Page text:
Winter of Our Discontent: A Most Violent Year

12/30/2014 7:32 PM |
Photos Courtesy of A24

A Most Violent Year
Directed by J.C. Chandor
Opens December 31

J.C. Chandor’s cautionary New York story is set in 1981, a highwater mark in the number of felonies committed in the city and, for the people behind the stats, a terrifying low point, period. A couple of years later, a New York Times brief quotes the NYPD as believing they had finally “turned the corner” on the crime surge, but the prospect of a safer hometown seemed improbable to many residents (whose ranks hit their lowest postwar total as the decade began). You couldn’t know for sure what came next, but part of what distinguishes Abel Morales (Oscar Isaac), the protagonist of A Most Violent Year, is his tragic optimism and scruples as he attempts to expand his heating oil company while opting out of gangster tactics.

It’s territory exhaustively covered in mob movies or urban coming-of-age dramas, and memorably in James Gray’s The Yards; Chandor’s chief ambition here seems to be tell the story again extremely clearly. Thus he launches A Most Violent Year, suffused in dire wintry colors, with the ticking-clock suspense of a deadline: Abel must come up with cash to close a real estate deal for a new site or lose a ruinously high deposit. He’s already reeling from regular hijackings of his delivery trucks, and he inexplicably shares his precarious state of affairs with a competitor. By the time his company is being investigated for corruption (by a miscast David Oyelowo), it’s fair to wonder how such a flatfooted, selectively naïve businessman got as far as he did, even with such great hair.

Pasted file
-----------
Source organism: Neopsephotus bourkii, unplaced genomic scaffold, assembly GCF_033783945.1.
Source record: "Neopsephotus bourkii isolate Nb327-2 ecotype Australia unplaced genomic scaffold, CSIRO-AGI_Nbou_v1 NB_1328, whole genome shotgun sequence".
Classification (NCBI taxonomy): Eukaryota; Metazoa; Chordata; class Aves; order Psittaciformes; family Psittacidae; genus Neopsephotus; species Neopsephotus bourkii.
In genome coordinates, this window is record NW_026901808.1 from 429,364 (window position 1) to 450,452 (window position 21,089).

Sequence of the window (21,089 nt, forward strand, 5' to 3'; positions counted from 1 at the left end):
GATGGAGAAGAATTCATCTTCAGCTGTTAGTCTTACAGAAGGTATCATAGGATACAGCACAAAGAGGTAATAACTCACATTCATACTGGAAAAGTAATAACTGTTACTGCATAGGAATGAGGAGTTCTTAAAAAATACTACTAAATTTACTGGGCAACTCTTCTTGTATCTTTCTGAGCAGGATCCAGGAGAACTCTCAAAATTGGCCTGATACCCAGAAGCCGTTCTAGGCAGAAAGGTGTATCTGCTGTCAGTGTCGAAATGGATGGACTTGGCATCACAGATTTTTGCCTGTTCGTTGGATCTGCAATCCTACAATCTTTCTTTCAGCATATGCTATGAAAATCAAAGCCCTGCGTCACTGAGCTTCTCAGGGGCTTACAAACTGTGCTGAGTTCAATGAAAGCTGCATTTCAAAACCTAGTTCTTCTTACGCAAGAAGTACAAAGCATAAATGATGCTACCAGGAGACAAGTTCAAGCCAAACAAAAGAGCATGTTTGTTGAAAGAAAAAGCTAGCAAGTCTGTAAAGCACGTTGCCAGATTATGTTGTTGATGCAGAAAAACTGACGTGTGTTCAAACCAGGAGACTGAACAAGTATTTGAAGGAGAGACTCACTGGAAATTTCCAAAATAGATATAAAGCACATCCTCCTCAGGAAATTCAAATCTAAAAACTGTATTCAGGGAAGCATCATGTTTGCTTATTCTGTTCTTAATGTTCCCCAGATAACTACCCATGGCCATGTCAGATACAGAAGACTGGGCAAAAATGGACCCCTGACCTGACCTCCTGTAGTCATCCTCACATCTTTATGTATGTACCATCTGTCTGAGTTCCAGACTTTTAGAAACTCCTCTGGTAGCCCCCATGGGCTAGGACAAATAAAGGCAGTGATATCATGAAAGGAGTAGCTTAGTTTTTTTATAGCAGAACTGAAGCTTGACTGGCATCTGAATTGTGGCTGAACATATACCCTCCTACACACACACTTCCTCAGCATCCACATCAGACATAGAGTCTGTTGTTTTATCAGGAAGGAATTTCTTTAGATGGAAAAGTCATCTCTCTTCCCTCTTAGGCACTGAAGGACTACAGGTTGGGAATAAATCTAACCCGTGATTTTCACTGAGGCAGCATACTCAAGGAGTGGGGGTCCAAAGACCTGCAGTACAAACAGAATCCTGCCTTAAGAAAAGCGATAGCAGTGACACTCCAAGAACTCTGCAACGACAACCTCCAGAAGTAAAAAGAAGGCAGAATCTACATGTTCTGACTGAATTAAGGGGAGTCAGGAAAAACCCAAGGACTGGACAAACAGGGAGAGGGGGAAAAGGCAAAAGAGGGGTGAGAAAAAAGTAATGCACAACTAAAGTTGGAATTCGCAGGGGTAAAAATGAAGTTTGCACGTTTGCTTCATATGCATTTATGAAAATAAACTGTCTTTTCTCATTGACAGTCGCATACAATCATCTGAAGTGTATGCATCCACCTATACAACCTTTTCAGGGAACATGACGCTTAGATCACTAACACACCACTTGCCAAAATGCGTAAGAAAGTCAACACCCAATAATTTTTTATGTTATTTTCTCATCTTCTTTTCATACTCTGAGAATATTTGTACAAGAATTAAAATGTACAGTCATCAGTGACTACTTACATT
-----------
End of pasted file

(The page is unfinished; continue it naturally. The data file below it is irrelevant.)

Chandor has at least one pat answer for that, in the person of a (well-coiffed) Lady Macbeth in waiting, Jessica Chastain’s Anna, a mobster’s daughter who helpfully shoots a deer for Abel after their car cripples it. Their marital tug-ofwar, Abel’s travails, and an overblown plotline involving one of his drivers, are all followed with solemn deliberation, but not unlike Foxcatcher (and even American Hustle, to which Chandor seems to be attempting a corrective), the upward-mobility drama gets bogged down in the on-message momentousness of its dialogue and performances (cf. Margin Call), and lacks actual immediacy. The writing falls short of rich language to match the hefty tragedy (will anyone be quoting its lines a week from now?), and its year of living dangerously is most interesting on paper only.